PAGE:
MSIAC kindly send me their online Journal. The current issue has an interesting article on the simulation of terrain, which shows the extent to which modelling is taken and the (self-defeating?) complexity that is developing.
The article, TERRAIN SURFACE CODES FOR AN ALL-SEASON, OFF-RIDE MOTION SIMULATOR, by Paul W. Richmond, Alexander A. Reid, Sally A. Shoop and George L. Mason, describs the syst4matic modelling of different terrains. This is to provide data for vehicle/ trrain interaction algorithms used in US Army tank simulators.
The abstract says: “The attributes important for predicting the distribution of all-season terrain parameters soil type, drainage, slope, aspect, canopy, and elevation. Bullock… developed methodology to infer soil strength values from soil type, wetness index, geographic location and a seasonal parameter (dry, average, wet, wet-wet). Following this methodology and adding capability to spatially distribute snow and thawing/frozen ground, a more distinct value of climate impact (e.g.,monthly, weekly or even hourly) is indexed to a set of principal terrain mechanics parameters. Microclimate considerations suggest that soil type; wetness or drainage index, slope, aspect, and canopy should provide a unique set of indices which, when combined with climatologic and geographic information will allow estimates of the required terrain mechanics properties…”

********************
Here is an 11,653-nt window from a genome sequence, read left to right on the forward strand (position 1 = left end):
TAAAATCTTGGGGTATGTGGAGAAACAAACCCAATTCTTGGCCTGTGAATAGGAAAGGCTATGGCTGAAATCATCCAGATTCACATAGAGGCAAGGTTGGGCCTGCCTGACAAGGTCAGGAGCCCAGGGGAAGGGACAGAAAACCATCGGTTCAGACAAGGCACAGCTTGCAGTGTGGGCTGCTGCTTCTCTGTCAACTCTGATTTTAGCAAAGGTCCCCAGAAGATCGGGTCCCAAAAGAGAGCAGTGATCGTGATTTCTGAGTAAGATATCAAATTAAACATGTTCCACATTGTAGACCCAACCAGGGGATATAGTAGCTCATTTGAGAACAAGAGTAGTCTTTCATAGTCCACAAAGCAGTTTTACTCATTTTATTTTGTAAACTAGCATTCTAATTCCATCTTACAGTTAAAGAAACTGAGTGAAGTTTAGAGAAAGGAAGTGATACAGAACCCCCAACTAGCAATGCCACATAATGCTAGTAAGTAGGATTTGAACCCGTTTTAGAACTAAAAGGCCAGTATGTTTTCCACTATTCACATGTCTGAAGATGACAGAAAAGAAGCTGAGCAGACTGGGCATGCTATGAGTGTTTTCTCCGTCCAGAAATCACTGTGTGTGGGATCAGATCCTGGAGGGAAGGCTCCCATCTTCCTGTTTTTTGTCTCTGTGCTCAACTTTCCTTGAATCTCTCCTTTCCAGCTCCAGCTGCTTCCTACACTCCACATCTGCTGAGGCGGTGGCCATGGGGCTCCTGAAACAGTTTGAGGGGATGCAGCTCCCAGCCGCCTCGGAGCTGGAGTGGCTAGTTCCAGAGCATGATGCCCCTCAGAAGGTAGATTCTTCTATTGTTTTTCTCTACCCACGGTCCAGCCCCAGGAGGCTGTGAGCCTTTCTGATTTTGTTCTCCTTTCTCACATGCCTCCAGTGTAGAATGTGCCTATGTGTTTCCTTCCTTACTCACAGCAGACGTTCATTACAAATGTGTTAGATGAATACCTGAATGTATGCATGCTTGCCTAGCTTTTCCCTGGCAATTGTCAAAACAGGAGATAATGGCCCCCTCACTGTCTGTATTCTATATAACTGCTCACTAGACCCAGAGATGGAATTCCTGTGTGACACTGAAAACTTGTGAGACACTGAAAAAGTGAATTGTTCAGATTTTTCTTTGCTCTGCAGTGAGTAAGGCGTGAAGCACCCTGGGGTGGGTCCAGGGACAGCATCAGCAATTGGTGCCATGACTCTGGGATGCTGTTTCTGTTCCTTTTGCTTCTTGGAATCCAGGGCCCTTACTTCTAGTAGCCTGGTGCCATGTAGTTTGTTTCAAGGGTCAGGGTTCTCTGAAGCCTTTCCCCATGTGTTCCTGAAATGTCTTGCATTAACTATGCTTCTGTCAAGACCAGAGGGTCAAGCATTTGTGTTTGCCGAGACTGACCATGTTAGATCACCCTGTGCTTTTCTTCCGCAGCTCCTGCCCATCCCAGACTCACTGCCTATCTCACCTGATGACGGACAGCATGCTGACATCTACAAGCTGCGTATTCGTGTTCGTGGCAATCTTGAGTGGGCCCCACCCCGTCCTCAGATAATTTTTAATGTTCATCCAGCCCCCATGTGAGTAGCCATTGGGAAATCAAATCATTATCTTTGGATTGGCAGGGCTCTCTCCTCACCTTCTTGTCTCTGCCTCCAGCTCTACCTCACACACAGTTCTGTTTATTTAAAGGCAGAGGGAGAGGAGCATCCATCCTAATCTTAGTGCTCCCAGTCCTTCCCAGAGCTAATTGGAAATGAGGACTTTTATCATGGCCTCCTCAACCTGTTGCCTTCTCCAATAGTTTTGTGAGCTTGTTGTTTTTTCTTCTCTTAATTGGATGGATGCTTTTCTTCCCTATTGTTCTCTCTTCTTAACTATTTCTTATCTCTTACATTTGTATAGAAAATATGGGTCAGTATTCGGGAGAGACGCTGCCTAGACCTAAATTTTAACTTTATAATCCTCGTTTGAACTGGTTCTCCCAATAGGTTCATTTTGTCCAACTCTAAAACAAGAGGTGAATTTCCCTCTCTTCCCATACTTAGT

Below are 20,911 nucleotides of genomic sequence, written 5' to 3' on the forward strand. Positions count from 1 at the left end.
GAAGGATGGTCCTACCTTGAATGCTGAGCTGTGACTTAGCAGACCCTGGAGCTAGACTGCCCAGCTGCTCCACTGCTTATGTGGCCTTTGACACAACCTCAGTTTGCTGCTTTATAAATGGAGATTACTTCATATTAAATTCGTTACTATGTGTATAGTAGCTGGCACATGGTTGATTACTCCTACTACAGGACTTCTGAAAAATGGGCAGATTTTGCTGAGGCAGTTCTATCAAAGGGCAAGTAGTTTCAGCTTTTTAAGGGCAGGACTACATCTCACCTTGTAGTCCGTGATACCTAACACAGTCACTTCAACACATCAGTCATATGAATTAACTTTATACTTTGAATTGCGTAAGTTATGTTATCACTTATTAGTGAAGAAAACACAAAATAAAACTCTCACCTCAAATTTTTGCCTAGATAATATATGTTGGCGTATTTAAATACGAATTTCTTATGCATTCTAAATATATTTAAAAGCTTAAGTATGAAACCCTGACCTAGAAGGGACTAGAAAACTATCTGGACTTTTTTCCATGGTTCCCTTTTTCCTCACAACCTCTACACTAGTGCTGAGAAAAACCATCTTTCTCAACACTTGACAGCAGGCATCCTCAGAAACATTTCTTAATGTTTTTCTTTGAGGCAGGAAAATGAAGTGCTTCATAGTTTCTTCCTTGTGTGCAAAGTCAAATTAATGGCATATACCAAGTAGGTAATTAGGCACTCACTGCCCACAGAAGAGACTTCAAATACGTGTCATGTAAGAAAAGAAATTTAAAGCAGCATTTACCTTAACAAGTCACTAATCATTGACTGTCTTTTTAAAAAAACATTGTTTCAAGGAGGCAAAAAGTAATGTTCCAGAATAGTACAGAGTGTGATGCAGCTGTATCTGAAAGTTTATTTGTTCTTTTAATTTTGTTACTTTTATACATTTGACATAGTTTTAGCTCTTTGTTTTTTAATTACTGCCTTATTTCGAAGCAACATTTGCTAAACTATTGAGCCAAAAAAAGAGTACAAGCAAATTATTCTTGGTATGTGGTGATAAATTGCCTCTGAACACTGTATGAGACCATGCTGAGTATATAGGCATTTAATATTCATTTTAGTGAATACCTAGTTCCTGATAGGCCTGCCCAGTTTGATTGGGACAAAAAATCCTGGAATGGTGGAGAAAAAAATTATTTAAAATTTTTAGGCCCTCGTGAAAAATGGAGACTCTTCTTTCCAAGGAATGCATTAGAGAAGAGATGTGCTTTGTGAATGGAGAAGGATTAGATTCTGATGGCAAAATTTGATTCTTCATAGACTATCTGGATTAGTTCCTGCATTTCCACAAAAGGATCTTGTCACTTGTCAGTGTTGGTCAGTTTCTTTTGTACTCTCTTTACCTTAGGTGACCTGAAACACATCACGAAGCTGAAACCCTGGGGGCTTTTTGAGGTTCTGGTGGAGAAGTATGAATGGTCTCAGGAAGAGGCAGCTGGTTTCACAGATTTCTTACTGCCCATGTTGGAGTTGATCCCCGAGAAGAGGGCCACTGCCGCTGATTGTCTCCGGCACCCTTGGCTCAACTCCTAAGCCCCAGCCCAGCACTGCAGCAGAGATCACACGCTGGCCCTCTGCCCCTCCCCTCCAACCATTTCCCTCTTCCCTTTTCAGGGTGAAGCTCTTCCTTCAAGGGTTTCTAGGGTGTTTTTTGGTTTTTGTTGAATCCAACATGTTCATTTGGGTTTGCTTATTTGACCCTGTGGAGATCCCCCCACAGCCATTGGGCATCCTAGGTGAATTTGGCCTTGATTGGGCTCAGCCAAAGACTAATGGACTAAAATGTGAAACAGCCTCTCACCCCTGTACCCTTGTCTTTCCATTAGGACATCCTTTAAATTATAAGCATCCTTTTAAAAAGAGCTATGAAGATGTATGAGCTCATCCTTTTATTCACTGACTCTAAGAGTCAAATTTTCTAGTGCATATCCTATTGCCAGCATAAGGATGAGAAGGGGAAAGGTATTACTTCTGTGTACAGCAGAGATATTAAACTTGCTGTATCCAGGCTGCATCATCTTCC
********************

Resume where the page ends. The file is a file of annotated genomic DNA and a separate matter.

The paper refers to soil/ terrain classification codes developed by the
– Unified Soil Classification System (USCS),
– CCTT, the Close Combat Tactical Trainer produced by the US Army in 1998
– the Simnet Mobility Index – 15 soil types
– the CCTT codes – 30 codes
– the UAMBL (Unit of Action Manoeuvre Battle Lab) – 28 codes. (And a contender for the worst official website of 2006)
and theres the added problem of translating between different databases.
Im impressed and amazed firstly by the amount of detail people go into, but also by the bureaucracy and wasted effort involved in translating one classification into another and in arguing the finer details. With $388 bn to play for, Parkinsons law may start to exert some influence. However, with main battle tanks costing $4.3m each, I suppose the cost of several of them bogging down is much higher than this research. Not to mention losing lives, and battles.